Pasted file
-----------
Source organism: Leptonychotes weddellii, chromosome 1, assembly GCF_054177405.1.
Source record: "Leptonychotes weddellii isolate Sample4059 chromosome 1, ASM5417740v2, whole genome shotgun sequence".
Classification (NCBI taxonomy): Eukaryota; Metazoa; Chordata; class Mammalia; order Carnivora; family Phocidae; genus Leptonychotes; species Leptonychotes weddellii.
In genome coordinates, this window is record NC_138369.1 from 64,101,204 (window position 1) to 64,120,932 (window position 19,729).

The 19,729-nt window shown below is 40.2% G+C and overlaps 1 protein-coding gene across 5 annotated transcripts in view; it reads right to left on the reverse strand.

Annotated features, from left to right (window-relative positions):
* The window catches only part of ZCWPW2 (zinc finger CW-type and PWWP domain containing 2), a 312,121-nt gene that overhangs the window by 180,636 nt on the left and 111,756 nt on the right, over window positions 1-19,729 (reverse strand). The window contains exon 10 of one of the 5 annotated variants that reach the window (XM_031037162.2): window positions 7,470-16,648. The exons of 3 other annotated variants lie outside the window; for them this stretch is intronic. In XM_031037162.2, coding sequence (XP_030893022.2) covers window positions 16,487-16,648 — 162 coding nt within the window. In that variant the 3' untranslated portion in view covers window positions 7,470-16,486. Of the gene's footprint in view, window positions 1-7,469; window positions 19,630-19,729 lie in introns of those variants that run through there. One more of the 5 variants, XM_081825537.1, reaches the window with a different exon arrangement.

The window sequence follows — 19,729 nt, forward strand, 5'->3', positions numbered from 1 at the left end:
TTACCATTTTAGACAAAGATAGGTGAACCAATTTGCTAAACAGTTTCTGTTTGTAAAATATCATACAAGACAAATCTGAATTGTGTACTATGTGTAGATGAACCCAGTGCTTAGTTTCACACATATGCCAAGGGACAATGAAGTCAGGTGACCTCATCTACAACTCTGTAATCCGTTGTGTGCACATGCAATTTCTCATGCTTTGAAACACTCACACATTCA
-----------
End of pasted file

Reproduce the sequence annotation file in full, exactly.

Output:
Source organism: Leptonychotes weddellii, chromosome 1, assembly GCF_054177405.1.
Source record: "Leptonychotes weddellii isolate Sample4059 chromosome 1, ASM5417740v2, whole genome shotgun sequence".
Classification (NCBI taxonomy): Eukaryota; Metazoa; Chordata; class Mammalia; order Carnivora; family Phocidae; genus Leptonychotes; species Leptonychotes weddellii.
In genome coordinates, this window is record NC_138369.1 from 64,101,204 (window position 1) to 64,120,932 (window position 19,729).

The 19,729-nt window shown below is 40.2% G+C and overlaps 1 protein-coding gene across 5 annotated transcripts in view; it reads right to left on the reverse strand.

Annotated features, from left to right (window-relative positions):
* The window catches only part of ZCWPW2 (zinc finger CW-type and PWWP domain containing 2), a 312,121-nt gene that overhangs the window by 180,636 nt on the left and 111,756 nt on the right, over window positions 1-19,729 (reverse strand). The window contains exon 10 of one of the 5 annotated variants that reach the window (XM_031037162.2): window positions 7,470-16,648. The exons of 3 other annotated variants lie outside the window; for them this stretch is intronic. In XM_031037162.2, coding sequence (XP_030893022.2) covers window positions 16,487-16,648 — 162 coding nt within the window. In that variant the 3' untranslated portion in view covers window positions 7,470-16,486. Of the gene's footprint in view, window positions 1-7,469; window positions 19,630-19,729 lie in introns of those variants that run through there. One more of the 5 variants, XM_081825537.1, reaches the window with a different exon arrangement.

The window sequence follows — 19,729 nt, forward strand, 5'->3', positions numbered from 1 at the left end:
TTACCATTTTAGACAAAGATAGGTGAACCAATTTGCTAAACAGTTTCTGTTTGTAAAATATCATACAAGACAAATCTGAATTGTGTACTATGTGTAGATGAACCCAGTGCTTAGTTTCACACATATGCCAAGGGACAATGAAGTCAGGTGACCTCATCTACAACTCTGTAATCCGTTGTGTGCACATGCAATTTCTCATGCTTTGAAACACTCACACATTCA